This post originally appeared on Panels, which is now Book Riot Comics
I was never looking forward to Batman v Superman. I don’t say that because it’s “cool” to hate on the movie, I say that because dark and gritty has never been my jam, and I’m kind of dreading Captain America: Civil War for doing a similar thing—pitting superheroes against one another. I know it’s inevitable that it’ll happen in comics (and by extension, comic book movies), but it’s not a trope I enjoy. Batman v Superman was never going to thrill me, but it wasn’t supposed to. I’m not really the target audience for this, and I’m okay with that.
But then the reviews started coming in. And they are almost universally bad. Like REALLY BAD. At the time of this writing, Batman v Superman‘s score on Rotten Tomatoes is—oof—39% [edit: At the time of publication, it’s at 33% percent. YEESH.].
And I have to admit. I’m disappointed.
I wasn’t expecting much from this movie. It’s been said that, at Panels, it’s trendy to hate on this movie, and while I wouldn’t agree with that (we aren’t a monolith by any stretch of the imagination—each writer has their own opinions), there has certainly been a healthy amount of doubt expressed at whether this movie would really be our thing.
I knew it never would be mine. This is a movie aimed at the fanboys, at the legacy of Frank Miller and Christopher Nolan, that pervading darkness and grittiness and gloominess at the world. That is not how I want my superheroes served to me.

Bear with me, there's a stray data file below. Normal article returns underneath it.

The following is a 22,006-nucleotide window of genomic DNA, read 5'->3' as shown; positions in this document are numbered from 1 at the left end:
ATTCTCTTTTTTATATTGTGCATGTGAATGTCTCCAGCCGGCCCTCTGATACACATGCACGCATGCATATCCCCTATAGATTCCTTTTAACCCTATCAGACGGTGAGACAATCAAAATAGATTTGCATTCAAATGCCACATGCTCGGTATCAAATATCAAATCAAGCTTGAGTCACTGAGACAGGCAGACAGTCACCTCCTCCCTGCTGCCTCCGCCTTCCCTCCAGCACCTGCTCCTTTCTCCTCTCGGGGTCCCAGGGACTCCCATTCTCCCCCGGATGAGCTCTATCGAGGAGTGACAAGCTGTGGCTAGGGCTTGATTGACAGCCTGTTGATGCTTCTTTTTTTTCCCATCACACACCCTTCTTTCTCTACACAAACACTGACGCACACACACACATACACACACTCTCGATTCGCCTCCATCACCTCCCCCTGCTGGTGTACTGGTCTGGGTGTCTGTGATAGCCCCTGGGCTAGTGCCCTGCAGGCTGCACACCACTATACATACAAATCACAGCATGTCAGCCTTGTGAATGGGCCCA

But I was rooting for it anyways.
Part of it is because comics is so small, and so in need of new readers, that I want to see anything to do with comics succeed. Part of it is that Marvel movies have been so incredibly successful and DC, with its better-known characters, hasn’t really been able to capture that magic on the big screen post-Christopher Nolan’s Batman. Part of it is that I enjoy watching action movies, and even if it was dark and gritty, I’d enjoy it on some level if it was well-done. Part of it is that I don’t like to root for things to fail.
I know a lot of people will disagree with me. This movie will make a lot of money, regardless, but the negative reviews of Batman v Superman are an indication that we’ve moved on from this view of superhero movies, especially considering Wonder Woman is almost universally touted as the one redeeming feature of this movie. And I want that—I want bright, shiny movies where superheroes cooperate and are best friends and kick ass together, and I want women superheroes helming their own movies. That’s a superhero movie that will cater to me, and I’m more than ready for it. It’s not like I haven’t been waiting long enough.
I will see Batman v. Superman eventually, probably once I can rent it on iTunes. But I can’t help but feel a lingering sadness. Yes, I’ll enjoy tearing it apart and making fun of it whenever I eventually watch it—but that doesn’t change the fact that I genuinely wanted it to be great, to surprise us and defy our expectations, and I’m sad that it didn’t.